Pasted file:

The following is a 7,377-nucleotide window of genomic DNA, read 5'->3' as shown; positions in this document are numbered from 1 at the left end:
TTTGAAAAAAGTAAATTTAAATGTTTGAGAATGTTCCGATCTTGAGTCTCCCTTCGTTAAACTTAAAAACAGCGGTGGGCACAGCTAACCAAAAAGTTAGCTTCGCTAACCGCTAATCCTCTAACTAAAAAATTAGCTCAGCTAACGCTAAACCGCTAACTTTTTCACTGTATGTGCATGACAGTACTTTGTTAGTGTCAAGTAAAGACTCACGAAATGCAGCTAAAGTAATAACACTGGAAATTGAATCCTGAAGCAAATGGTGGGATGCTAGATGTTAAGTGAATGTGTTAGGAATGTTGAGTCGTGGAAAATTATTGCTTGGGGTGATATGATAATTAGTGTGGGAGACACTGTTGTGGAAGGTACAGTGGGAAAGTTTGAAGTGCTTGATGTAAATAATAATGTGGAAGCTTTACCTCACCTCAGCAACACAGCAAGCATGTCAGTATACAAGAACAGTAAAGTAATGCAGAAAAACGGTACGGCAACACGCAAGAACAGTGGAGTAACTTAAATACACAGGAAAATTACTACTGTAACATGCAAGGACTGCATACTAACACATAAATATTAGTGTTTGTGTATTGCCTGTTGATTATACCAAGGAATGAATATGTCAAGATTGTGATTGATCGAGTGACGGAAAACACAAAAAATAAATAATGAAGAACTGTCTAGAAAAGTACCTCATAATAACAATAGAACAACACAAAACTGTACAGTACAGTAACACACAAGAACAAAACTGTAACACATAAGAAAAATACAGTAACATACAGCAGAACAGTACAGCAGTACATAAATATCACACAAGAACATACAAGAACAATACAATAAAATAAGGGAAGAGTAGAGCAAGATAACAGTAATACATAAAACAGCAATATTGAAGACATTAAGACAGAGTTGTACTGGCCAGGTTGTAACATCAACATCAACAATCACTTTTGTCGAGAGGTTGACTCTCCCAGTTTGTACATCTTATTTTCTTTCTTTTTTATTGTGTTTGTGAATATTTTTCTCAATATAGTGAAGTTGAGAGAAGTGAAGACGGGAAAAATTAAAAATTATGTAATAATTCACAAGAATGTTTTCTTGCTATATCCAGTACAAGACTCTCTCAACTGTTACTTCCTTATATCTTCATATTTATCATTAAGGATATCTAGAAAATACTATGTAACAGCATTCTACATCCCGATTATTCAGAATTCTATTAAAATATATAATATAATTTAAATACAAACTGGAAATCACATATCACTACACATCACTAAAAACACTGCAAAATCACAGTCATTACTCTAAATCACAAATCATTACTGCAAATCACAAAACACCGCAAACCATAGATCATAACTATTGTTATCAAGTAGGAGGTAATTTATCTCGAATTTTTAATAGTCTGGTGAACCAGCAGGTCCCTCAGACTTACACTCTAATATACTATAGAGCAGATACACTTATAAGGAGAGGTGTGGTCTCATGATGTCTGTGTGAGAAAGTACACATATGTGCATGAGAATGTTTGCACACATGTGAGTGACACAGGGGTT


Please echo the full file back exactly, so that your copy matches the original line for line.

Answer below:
The following is a 7,377-nucleotide window of genomic DNA, read 5'->3' as shown; positions in this document are numbered from 1 at the left end:
TTTGAAAAAAGTAAATTTAAATGTTTGAGAATGTTCCGATCTTGAGTCTCCCTTCGTTAAACTTAAAAACAGCGGTGGGCACAGCTAACCAAAAAGTTAGCTTCGCTAACCGCTAATCCTCTAACTAAAAAATTAGCTCAGCTAACGCTAAACCGCTAACTTTTTCACTGTATGTGCATGACAGTACTTTGTTAGTGTCAAGTAAAGACTCACGAAATGCAGCTAAAGTAATAACACTGGAAATTGAATCCTGAAGCAAATGGTGGGATGCTAGATGTTAAGTGAATGTGTTAGGAATGTTGAGTCGTGGAAAATTATTGCTTGGGGTGATATGATAATTAGTGTGGGAGACACTGTTGTGGAAGGTACAGTGGGAAAGTTTGAAGTGCTTGATGTAAATAATAATGTGGAAGCTTTACCTCACCTCAGCAACACAGCAAGCATGTCAGTATACAAGAACAGTAAAGTAATGCAGAAAAACGGTACGGCAACACGCAAGAACAGTGGAGTAACTTAAATACACAGGAAAATTACTACTGTAACATGCAAGGACTGCATACTAACACATAAATATTAGTGTTTGTGTATTGCCTGTTGATTATACCAAGGAATGAATATGTCAAGATTGTGATTGATCGAGTGACGGAAAACACAAAAAATAAATAATGAAGAACTGTCTAGAAAAGTACCTCATAATAACAATAGAACAACACAAAACTGTACAGTACAGTAACACACAAGAACAAAACTGTAACACATAAGAAAAATACAGTAACATACAGCAGAACAGTACAGCAGTACATAAATATCACACAAGAACATACAAGAACAATACAATAAAATAAGGGAAGAGTAGAGCAAGATAACAGTAATACATAAAACAGCAATATTGAAGACATTAAGACAGAGTTGTACTGGCCAGGTTGTAACATCAACATCAACAATCACTTTTGTCGAGAGGTTGACTCTCCCAGTTTGTACATCTTATTTTCTTTCTTTTTTATTGTGTTTGTGAATATTTTTCTCAATATAGTGAAGTTGAGAGAAGTGAAGACGGGAAAAATTAAAAATTATGTAATAATTCACAAGAATGTTTTCTTGCTATATCCAGTACAAGACTCTCTCAACTGTTACTTCCTTATATCTTCATATTTATCATTAAGGATATCTAGAAAATACTATGTAACAGCATTCTACATCCCGATTATTCAGAATTCTATTAAAATATATAATATAATTTAAATACAAACTGGAAATCACATATCACTACACATCACTAAAAACACTGCAAAATCACAGTCATTACTCTAAATCACAAATCATTACTGCAAATCACAAAACACCGCAAACCATAGATCATAACTATTGTTATCAAGTAGGAGGTAATTTATCTCGAATTTTTAATAGTCTGGTGAACCAGCAGGTCCCTCAGACTTACACTCTAATATACTATAGAGCAGATACACTTATAAGGAGAGGTGTGGTCTCATGATGTCTGTGTGAGAAAGTACACATATGTGCATGAGAATGTTTGCACACATGTGAGTGACACAGGGGTT